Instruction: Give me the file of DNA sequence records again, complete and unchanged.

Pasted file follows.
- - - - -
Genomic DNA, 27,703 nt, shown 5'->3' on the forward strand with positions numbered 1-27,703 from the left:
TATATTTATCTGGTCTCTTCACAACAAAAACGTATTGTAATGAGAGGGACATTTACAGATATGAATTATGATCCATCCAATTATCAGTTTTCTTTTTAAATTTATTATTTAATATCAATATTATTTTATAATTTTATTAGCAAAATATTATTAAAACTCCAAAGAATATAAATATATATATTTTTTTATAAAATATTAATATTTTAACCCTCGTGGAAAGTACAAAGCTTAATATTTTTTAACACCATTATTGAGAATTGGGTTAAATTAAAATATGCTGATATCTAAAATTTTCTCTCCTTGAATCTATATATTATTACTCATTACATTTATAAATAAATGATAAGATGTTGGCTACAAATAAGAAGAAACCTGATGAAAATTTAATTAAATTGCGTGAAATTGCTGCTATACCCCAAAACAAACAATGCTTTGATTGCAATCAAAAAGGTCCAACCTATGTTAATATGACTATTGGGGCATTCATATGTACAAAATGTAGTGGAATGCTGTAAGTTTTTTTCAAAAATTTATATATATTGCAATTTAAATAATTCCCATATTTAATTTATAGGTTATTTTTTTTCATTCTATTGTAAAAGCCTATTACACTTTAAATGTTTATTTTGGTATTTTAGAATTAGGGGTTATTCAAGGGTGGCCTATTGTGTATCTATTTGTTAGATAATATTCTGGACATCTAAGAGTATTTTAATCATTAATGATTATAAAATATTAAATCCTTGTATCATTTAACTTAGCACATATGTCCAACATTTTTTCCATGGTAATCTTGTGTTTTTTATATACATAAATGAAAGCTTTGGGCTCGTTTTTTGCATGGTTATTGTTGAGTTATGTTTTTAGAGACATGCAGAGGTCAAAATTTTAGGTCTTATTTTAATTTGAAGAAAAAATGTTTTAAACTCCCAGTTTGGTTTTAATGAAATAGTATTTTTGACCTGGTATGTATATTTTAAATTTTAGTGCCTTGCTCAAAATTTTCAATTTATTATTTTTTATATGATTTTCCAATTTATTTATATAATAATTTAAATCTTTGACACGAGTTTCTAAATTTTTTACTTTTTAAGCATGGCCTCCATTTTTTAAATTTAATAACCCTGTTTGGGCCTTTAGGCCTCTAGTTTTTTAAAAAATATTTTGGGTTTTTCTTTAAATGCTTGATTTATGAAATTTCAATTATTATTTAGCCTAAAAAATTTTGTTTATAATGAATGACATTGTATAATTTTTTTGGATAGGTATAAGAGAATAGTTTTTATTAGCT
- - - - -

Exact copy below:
Genomic DNA, 27,703 nt, shown 5'->3' on the forward strand with positions numbered 1-27,703 from the left:
TATATTTATCTGGTCTCTTCACAACAAAAACGTATTGTAATGAGAGGGACATTTACAGATATGAATTATGATCCATCCAATTATCAGTTTTCTTTTTAAATTTATTATTTAATATCAATATTATTTTATAATTTTATTAGCAAAATATTATTAAAACTCCAAAGAATATAAATATATATATTTTTTTATAAAATATTAATATTTTAACCCTCGTGGAAAGTACAAAGCTTAATATTTTTTAACACCATTATTGAGAATTGGGTTAAATTAAAATATGCTGATATCTAAAATTTTCTCTCCTTGAATCTATATATTATTACTCATTACATTTATAAATAAATGATAAGATGTTGGCTACAAATAAGAAGAAACCTGATGAAAATTTAATTAAATTGCGTGAAATTGCTGCTATACCCCAAAACAAACAATGCTTTGATTGCAATCAAAAAGGTCCAACCTATGTTAATATGACTATTGGGGCATTCATATGTACAAAATGTAGTGGAATGCTGTAAGTTTTTTTCAAAAATTTATATATATTGCAATTTAAATAATTCCCATATTTAATTTATAGGTTATTTTTTTTCATTCTATTGTAAAAGCCTATTACACTTTAAATGTTTATTTTGGTATTTTAGAATTAGGGGTTATTCAAGGGTGGCCTATTGTGTATCTATTTGTTAGATAATATTCTGGACATCTAAGAGTATTTTAATCATTAATGATTATAAAATATTAAATCCTTGTATCATTTAACTTAGCACATATGTCCAACATTTTTTCCATGGTAATCTTGTGTTTTTTATATACATAAATGAAAGCTTTGGGCTCGTTTTTTGCATGGTTATTGTTGAGTTATGTTTTTAGAGACATGCAGAGGTCAAAATTTTAGGTCTTATTTTAATTTGAAGAAAAAATGTTTTAAACTCCCAGTTTGGTTTTAATGAAATAGTATTTTTGACCTGGTATGTATATTTTAAATTTTAGTGCCTTGCTCAAAATTTTCAATTTATTATTTTTTATATGATTTTCCAATTTATTTATATAATAATTTAAATCTTTGACACGAGTTTCTAAATTTTTTACTTTTTAAGCATGGCCTCCATTTTTTAAATTTAATAACCCTGTTTGGGCCTTTAGGCCTCTAGTTTTTTAAAAAATATTTTGGGTTTTTCTTTAAATGCTTGATTTATGAAATTTCAATTATTATTTAGCCTAAAAAATTTTGTTTATAATGAATGACATTGTATAATTTTTTTGGATAGGTATAAGAGAATAGTTTTTATTAGCT